The decline of cash in the United Kingdom is reportedly making it harder for homeless people to get spare change. The use of cash has been on a steady decline, having dropped from 62 percent of payments in 2006 to just 40 percent today. By 2026 it is expected to be as low as 21 percent. Indeed, there are predictions cashless societies could emerge in the near future with researchers from the Copenhagen School of Economics predicting that Sweden could become cashless as early as 2023.
Cashless societies complicate economic activity for people in the informal economy without physical addresses or bank accounts, something India has found out during its demonetization campaign. There are a number of schemes in place to try and use cashless payments to encourage more effective giving, although critics say these reduce homeless people’s agency. Homelessness is a growing issue in the UK where the number of rough sleepers has risen for seven years in a row and some charities predict that homelessness in the UK could double by 2041.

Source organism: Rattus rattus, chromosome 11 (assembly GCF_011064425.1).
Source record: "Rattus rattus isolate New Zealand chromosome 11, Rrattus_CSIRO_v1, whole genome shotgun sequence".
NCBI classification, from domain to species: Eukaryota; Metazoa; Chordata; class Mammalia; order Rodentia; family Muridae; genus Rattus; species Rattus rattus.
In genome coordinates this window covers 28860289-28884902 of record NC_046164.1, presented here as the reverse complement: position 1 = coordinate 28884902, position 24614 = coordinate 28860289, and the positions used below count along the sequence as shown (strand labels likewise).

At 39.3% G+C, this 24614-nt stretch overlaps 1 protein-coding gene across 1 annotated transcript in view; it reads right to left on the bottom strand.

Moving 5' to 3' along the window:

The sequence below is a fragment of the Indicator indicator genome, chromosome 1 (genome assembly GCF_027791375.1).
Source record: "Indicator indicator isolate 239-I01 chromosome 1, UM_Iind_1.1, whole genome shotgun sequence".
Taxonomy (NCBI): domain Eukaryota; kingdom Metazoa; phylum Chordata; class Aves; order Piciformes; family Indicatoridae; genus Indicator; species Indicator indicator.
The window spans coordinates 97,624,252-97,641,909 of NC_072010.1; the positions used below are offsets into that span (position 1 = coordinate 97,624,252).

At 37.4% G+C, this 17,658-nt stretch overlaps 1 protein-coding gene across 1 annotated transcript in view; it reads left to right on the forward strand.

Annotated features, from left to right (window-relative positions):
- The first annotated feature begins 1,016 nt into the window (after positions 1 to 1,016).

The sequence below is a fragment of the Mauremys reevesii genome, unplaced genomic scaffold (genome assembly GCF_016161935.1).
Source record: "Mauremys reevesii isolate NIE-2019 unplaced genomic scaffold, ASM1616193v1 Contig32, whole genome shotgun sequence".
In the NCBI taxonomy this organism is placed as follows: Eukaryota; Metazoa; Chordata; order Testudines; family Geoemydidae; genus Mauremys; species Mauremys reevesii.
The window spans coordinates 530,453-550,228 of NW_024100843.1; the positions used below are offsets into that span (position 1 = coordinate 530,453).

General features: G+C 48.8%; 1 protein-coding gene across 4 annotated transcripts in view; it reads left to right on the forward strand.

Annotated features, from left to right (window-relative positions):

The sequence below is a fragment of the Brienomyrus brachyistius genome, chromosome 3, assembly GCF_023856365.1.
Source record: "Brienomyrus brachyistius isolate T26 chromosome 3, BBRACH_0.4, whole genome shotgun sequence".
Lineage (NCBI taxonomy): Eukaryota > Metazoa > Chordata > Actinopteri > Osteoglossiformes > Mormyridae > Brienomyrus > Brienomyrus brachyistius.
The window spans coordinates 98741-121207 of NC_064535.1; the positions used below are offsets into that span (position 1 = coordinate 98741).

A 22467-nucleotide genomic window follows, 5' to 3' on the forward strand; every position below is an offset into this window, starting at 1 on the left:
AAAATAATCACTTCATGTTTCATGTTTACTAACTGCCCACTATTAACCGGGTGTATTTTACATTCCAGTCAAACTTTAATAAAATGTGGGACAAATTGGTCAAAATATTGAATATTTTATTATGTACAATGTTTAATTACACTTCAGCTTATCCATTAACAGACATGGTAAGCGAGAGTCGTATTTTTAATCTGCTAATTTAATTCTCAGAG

Will the roll-out of new technology mean that people living on the margins, like the homeless, will only get left further behind? Can cashless payments be designed in an inclusive way?